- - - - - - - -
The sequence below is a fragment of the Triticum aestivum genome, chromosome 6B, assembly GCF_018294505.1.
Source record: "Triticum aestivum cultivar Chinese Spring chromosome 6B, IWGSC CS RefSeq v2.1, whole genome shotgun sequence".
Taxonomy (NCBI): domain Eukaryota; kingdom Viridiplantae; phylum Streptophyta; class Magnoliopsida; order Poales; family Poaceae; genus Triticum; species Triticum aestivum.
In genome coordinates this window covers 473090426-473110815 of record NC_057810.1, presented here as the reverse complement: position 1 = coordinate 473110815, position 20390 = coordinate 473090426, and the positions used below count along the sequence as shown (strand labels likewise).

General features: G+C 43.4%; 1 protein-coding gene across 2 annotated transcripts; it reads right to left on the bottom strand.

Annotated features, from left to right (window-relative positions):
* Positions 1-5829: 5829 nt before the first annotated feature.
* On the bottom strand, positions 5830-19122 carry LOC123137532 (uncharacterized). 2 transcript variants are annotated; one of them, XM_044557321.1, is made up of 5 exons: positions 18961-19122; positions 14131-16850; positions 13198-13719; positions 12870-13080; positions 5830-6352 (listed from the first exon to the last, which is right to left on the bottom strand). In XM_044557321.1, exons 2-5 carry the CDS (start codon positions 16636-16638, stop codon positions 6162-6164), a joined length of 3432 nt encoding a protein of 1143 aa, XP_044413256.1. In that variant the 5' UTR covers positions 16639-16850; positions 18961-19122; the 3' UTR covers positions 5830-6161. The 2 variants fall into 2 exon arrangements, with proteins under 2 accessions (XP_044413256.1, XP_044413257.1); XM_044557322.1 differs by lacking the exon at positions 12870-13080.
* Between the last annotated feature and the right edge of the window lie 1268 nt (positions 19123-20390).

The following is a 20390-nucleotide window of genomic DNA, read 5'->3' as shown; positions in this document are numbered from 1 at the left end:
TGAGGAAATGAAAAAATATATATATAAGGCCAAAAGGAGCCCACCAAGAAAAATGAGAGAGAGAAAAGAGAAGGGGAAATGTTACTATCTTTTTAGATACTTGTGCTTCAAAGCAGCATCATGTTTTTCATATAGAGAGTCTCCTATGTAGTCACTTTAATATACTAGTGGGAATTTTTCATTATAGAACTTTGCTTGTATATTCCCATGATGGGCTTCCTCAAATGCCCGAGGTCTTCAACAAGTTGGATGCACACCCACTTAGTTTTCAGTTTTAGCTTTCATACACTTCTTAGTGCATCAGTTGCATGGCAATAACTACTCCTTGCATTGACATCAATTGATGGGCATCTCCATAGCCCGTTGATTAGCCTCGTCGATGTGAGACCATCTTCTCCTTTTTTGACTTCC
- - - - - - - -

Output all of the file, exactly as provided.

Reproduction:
The sequence below is a fragment of the Triticum aestivum genome, chromosome 6B, assembly GCF_018294505.1.
Source record: "Triticum aestivum cultivar Chinese Spring chromosome 6B, IWGSC CS RefSeq v2.1, whole genome shotgun sequence".
Taxonomy (NCBI): domain Eukaryota; kingdom Viridiplantae; phylum Streptophyta; class Magnoliopsida; order Poales; family Poaceae; genus Triticum; species Triticum aestivum.
In genome coordinates this window covers 473090426-473110815 of record NC_057810.1, presented here as the reverse complement: position 1 = coordinate 473110815, position 20390 = coordinate 473090426, and the positions used below count along the sequence as shown (strand labels likewise).

General features: G+C 43.4%; 1 protein-coding gene across 2 annotated transcripts; it reads right to left on the bottom strand.

Annotated features, from left to right (window-relative positions):
* Positions 1-5829: 5829 nt before the first annotated feature.
* On the bottom strand, positions 5830-19122 carry LOC123137532 (uncharacterized). 2 transcript variants are annotated; one of them, XM_044557321.1, is made up of 5 exons: positions 18961-19122; positions 14131-16850; positions 13198-13719; positions 12870-13080; positions 5830-6352 (listed from the first exon to the last, which is right to left on the bottom strand). In XM_044557321.1, exons 2-5 carry the CDS (start codon positions 16636-16638, stop codon positions 6162-6164), a joined length of 3432 nt encoding a protein of 1143 aa, XP_044413256.1. In that variant the 5' UTR covers positions 16639-16850; positions 18961-19122; the 3' UTR covers positions 5830-6161. The 2 variants fall into 2 exon arrangements, with proteins under 2 accessions (XP_044413256.1, XP_044413257.1); XM_044557322.1 differs by lacking the exon at positions 12870-13080.
* Between the last annotated feature and the right edge of the window lie 1268 nt (positions 19123-20390).

The following is a 20390-nucleotide window of genomic DNA, read 5'->3' as shown; positions in this document are numbered from 1 at the left end:
TGAGGAAATGAAAAAATATATATATAAGGCCAAAAGGAGCCCACCAAGAAAAATGAGAGAGAGAAAAGAGAAGGGGAAATGTTACTATCTTTTTAGATACTTGTGCTTCAAAGCAGCATCATGTTTTTCATATAGAGAGTCTCCTATGTAGTCACTTTAATATACTAGTGGGAATTTTTCATTATAGAACTTTGCTTGTATATTCCCATGATGGGCTTCCTCAAATGCCCGAGGTCTTCAACAAGTTGGATGCACACCCACTTAGTTTTCAGTTTTAGCTTTCATACACTTCTTAGTGCATCAGTTGCATGGCAATAACTACTCCTTGCATTGACATCAATTGATGGGCATCTCCATAGCCCGTTGATTAGCCTCGTCGATGTGAGACCATCTTCTCCTTTTTTGACTTCC